29 Gravimetric Analysis 1.Dissolve unknown substance in water (if not already dissolved) 2.React unknown with precipitating reagent to form a solid precipitate Reagent: chemical added to another substance to bring about a change 3.Filter, dry, and weigh precipitate. 4.Use chemical formula and mass of precipitate to determine amount of unknown analyte (chemical of interest in experiment)

A sample of an unknown soluble compound contains Ba +2 and is dissolved in water and treated with excess sodium phosphate. If 0.411 g of Barium phosphate precipitates out of solution, what mass of Barium in found in the unknown compound? 3 x 137.3 g Ba +2 601.9 g Ba 3 (PO 4 ) 2 x 100% = 68.4% Ba in Ba 3 (PO 4 ) 2 0.684 x 0.411 g = 0.253 g Ba +2 Gravimetric Analysis Problem #1 We need to find 1 st find the Mass % of the analyte in the precipitated compound using their respective molar masses *It is not mandatory to convert to percentage form. The mass fraction can be used directly. 411.9 g Ba +2 601.9 g Ba 3 (PO 4 ) 2 x 0.411g Ba 3 (PO 4 ) 2 = 0.253 g Ba +2

We have 250 mL of a Copper (Cu +1 ) solution. We add excess Na 2 CO 3 to precipitate out 3.8 g of Cu 2 CO 3. What is the [Cu +1 ] Molarity of the original solution? Gravimetric Analysis Problem #2 1 mol Cu 2 CO 3 = 0.041 mole Cu +1 M = 0.250 L = 0.16 M Cu +1 Since we need to find moles of Cu +1, it will be quicker to use train-tracks instead of % composition (either would work). 3.8 g Cu 2 CO 3 187.0 g Cu 2 CO 3 2 mol Cu +1 1 mol Cu 2 CO 3 mol Cu + 0.041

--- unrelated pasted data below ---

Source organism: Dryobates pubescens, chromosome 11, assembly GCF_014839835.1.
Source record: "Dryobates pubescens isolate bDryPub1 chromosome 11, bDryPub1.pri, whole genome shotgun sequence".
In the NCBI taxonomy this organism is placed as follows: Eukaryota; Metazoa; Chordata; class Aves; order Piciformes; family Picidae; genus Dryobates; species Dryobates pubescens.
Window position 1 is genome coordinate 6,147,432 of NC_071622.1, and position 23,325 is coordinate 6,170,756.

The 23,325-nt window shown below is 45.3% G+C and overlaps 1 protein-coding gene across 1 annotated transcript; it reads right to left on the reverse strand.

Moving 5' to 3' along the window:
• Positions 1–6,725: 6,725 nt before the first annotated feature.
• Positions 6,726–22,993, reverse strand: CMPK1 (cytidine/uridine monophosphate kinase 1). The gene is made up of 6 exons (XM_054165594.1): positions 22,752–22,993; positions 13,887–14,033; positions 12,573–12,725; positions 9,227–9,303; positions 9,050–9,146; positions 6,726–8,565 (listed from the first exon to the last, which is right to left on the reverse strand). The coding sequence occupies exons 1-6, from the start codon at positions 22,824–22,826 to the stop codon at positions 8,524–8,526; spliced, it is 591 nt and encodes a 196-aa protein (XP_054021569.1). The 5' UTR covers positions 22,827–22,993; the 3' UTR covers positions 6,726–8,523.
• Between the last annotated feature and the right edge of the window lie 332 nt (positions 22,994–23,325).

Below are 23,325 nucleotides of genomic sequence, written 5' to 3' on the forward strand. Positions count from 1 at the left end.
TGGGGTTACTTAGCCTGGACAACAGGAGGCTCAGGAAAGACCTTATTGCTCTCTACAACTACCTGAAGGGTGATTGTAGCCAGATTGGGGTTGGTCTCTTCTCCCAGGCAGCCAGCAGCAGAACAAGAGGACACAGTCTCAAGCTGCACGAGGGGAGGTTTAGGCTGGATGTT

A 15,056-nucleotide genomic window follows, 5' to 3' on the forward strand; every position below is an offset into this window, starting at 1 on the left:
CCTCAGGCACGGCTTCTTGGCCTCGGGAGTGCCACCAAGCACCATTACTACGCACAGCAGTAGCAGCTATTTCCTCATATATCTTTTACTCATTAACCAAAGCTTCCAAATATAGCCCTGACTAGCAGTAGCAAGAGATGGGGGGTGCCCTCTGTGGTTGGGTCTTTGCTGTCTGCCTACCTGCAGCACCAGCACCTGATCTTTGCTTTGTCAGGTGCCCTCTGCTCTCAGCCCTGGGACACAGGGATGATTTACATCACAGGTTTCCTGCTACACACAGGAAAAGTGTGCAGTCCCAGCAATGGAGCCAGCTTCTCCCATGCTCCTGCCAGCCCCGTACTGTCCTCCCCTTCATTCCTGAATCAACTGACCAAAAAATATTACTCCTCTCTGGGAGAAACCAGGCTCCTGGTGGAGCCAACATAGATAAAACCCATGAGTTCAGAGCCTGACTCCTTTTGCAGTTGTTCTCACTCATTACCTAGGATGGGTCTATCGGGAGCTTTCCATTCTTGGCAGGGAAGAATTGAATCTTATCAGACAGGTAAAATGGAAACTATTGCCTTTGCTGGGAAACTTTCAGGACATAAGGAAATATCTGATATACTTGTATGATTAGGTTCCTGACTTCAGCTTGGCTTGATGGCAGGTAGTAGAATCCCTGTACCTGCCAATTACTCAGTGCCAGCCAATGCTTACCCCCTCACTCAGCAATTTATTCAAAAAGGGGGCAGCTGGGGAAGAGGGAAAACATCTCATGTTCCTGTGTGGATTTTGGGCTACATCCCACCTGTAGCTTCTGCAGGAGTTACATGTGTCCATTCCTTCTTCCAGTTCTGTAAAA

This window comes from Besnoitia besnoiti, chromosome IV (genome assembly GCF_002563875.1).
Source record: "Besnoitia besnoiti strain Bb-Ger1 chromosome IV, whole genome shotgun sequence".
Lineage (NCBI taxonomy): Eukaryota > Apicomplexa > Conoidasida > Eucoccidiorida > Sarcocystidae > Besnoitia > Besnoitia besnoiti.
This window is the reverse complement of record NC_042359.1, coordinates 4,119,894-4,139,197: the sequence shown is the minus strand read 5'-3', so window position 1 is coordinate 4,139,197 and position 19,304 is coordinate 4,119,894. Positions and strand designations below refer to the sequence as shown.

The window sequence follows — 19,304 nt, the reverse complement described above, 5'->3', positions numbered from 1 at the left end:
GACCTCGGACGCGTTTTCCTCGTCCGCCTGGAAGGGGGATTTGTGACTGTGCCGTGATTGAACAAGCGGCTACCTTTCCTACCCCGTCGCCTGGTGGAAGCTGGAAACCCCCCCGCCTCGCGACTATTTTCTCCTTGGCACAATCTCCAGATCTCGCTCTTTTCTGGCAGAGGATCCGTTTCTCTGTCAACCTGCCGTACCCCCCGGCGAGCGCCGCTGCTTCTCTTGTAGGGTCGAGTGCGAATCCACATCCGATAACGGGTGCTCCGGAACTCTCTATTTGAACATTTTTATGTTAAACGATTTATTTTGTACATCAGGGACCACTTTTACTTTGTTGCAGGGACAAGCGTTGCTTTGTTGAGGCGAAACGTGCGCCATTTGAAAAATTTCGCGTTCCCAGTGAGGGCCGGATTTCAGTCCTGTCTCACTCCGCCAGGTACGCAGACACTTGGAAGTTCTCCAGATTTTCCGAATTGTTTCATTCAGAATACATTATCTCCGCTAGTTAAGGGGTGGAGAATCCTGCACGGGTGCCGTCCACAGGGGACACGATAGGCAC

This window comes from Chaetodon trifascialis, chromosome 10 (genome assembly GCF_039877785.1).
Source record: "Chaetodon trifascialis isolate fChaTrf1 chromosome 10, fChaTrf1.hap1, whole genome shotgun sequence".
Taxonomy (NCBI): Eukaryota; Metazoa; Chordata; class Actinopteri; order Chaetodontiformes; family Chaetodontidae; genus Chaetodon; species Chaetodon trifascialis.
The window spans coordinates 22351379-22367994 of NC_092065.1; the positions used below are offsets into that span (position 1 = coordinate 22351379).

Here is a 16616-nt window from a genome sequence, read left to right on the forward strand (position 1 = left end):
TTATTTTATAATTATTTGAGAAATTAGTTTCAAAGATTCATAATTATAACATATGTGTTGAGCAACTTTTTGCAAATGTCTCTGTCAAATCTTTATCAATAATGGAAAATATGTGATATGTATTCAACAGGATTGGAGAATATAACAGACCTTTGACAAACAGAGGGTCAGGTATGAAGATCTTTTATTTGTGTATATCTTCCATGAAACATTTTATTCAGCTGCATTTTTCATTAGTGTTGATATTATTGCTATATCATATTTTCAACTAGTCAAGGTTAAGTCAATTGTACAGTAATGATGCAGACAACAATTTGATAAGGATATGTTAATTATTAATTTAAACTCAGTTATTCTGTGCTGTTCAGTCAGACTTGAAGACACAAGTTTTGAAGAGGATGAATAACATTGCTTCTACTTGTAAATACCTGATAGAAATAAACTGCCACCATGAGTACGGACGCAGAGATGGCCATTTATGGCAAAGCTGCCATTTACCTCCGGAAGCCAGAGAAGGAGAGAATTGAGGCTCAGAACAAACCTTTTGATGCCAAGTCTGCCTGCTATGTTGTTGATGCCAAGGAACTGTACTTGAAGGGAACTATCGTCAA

A 0.5662-g sample of an ionic compound containing chloride ions and an unknown metal is dissolved in water and treated with an excess of AgNO 3. If 1.0882 g of AgCl precipitate forms, what is the percent by mass of Cl in the original compound? Gravimetric Analysis Problem #3 35.45 g Cl - 143.4 g AgCl x 1.0882 g AgCl = 0.269 grams Cl

More Gravimetric Review Problems 1) An unknown ionic compound contains Carbonate (CO 3 -2 ). To precipitate the carbonate, we add excess CaCl 2 and collect 25.3 grams of CaCO 3 precipitate. Calculate mass of Carbonate present in the original compound. 2) 50 mL of a solution contains an unknown amount of Ni + ions. We add excess Na 3 PO 4 to precipitate out 5.67 grams of Ni 3 PO 4. What is the Molarity of Ni + ? 3) 340 mL of an unknown solution contains the Silver ion (Ag + ). When excess Na 2 S is added, 15.8 grams of precipitated Ag 2 S are formed. What is the Molarity of Ag + in the solution?